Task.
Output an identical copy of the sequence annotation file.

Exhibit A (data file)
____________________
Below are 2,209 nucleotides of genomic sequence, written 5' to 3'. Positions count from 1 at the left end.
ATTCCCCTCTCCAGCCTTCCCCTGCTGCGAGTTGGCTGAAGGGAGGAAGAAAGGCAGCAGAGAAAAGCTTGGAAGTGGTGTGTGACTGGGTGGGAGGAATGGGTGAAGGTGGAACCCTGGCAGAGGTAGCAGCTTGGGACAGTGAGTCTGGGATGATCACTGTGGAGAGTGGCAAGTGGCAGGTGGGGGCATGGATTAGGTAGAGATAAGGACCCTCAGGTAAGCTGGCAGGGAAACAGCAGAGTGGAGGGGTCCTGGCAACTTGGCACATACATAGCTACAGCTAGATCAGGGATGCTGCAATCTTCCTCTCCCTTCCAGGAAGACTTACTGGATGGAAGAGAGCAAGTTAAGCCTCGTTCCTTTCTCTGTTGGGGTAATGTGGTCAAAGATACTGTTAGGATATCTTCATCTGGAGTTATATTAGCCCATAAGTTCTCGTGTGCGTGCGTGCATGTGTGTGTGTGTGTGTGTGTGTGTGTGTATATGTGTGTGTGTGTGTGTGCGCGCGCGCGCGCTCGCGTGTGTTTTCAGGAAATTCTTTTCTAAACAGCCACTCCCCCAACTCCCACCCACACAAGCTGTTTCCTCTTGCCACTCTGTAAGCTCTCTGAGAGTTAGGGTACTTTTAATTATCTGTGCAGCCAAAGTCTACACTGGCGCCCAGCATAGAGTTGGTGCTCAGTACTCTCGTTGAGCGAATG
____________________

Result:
Below are 2,209 nucleotides of genomic sequence, written 5' to 3'. Positions count from 1 at the left end.
ATTCCCCTCTCCAGCCTTCCCCTGCTGCGAGTTGGCTGAAGGGAGGAAGAAAGGCAGCAGAGAAAAGCTTGGAAGTGGTGTGTGACTGGGTGGGAGGAATGGGTGAAGGTGGAACCCTGGCAGAGGTAGCAGCTTGGGACAGTGAGTCTGGGATGATCACTGTGGAGAGTGGCAAGTGGCAGGTGGGGGCATGGATTAGGTAGAGATAAGGACCCTCAGGTAAGCTGGCAGGGAAACAGCAGAGTGGAGGGGTCCTGGCAACTTGGCACATACATAGCTACAGCTAGATCAGGGATGCTGCAATCTTCCTCTCCCTTCCAGGAAGACTTACTGGATGGAAGAGAGCAAGTTAAGCCTCGTTCCTTTCTCTGTTGGGGTAATGTGGTCAAAGATACTGTTAGGATATCTTCATCTGGAGTTATATTAGCCCATAAGTTCTCGTGTGCGTGCGTGCATGTGTGTGTGTGTGTGTGTGTGTGTGTGTATATGTGTGTGTGTGTGTGTGCGCGCGCGCGCGCTCGCGTGTGTTTTCAGGAAATTCTTTTCTAAACAGCCACTCCCCCAACTCCCACCCACACAAGCTGTTTCCTCTTGCCACTCTGTAAGCTCTCTGAGAGTTAGGGTACTTTTAATTATCTGTGCAGCCAAAGTCTACACTGGCGCCCAGCATAGAGTTGGTGCTCAGTACTCTCGTTGAGCGAATG